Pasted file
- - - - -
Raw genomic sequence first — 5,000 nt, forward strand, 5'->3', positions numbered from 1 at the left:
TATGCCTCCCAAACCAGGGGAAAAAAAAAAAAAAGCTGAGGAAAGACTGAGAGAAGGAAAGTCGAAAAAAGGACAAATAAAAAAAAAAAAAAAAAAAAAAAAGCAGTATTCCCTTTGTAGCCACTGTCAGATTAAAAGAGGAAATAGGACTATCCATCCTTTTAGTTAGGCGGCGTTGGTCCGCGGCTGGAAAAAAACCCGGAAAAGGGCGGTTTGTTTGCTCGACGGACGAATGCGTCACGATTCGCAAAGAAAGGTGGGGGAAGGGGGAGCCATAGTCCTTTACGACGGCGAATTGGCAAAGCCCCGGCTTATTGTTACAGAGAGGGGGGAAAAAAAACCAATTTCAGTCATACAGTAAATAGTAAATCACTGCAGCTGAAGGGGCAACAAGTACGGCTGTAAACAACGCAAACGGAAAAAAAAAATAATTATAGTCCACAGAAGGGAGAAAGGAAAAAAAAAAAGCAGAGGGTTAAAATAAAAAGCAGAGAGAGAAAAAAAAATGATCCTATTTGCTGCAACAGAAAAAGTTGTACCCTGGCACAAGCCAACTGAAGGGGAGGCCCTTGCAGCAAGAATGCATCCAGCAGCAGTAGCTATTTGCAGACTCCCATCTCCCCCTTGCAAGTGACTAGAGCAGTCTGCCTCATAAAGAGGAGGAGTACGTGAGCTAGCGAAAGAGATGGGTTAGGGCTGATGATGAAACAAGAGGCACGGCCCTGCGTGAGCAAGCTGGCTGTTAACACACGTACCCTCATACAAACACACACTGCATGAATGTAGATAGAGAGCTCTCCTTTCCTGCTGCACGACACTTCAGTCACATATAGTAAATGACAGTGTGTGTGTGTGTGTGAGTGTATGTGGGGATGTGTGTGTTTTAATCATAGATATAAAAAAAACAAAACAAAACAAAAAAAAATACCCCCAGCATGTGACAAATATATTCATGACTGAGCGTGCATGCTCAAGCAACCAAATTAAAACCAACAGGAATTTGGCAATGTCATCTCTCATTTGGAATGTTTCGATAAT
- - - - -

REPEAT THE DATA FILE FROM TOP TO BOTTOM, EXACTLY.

Raw genomic sequence first — 5,000 nt, forward strand, 5'->3', positions numbered from 1 at the left:
TATGCCTCCCAAACCAGGGGAAAAAAAAAAAAAAGCTGAGGAAAGACTGAGAGAAGGAAAGTCGAAAAAAGGACAAATAAAAAAAAAAAAAAAAAAAAAAAAGCAGTATTCCCTTTGTAGCCACTGTCAGATTAAAAGAGGAAATAGGACTATCCATCCTTTTAGTTAGGCGGCGTTGGTCCGCGGCTGGAAAAAAACCCGGAAAAGGGCGGTTTGTTTGCTCGACGGACGAATGCGTCACGATTCGCAAAGAAAGGTGGGGGAAGGGGGAGCCATAGTCCTTTACGACGGCGAATTGGCAAAGCCCCGGCTTATTGTTACAGAGAGGGGGGAAAAAAAACCAATTTCAGTCATACAGTAAATAGTAAATCACTGCAGCTGAAGGGGCAACAAGTACGGCTGTAAACAACGCAAACGGAAAAAAAAAATAATTATAGTCCACAGAAGGGAGAAAGGAAAAAAAAAAAGCAGAGGGTTAAAATAAAAAGCAGAGAGAGAAAAAAAAATGATCCTATTTGCTGCAACAGAAAAAGTTGTACCCTGGCACAAGCCAACTGAAGGGGAGGCCCTTGCAGCAAGAATGCATCCAGCAGCAGTAGCTATTTGCAGACTCCCATCTCCCCCTTGCAAGTGACTAGAGCAGTCTGCCTCATAAAGAGGAGGAGTACGTGAGCTAGCGAAAGAGATGGGTTAGGGCTGATGATGAAACAAGAGGCACGGCCCTGCGTGAGCAAGCTGGCTGTTAACACACGTACCCTCATACAAACACACACTGCATGAATGTAGATAGAGAGCTCTCCTTTCCTGCTGCACGACACTTCAGTCACATATAGTAAATGACAGTGTGTGTGTGTGTGTGAGTGTATGTGGGGATGTGTGTGTTTTAATCATAGATATAAAAAAAACAAAACAAAACAAAAAAAAATACCCCCAGCATGTGACAAATATATTCATGACTGAGCGTGCATGCTCAAGCAACCAAATTAAAACCAACAGGAATTTGGCAATGTCATCTCTCATTTGGAATGTTTCGATAAT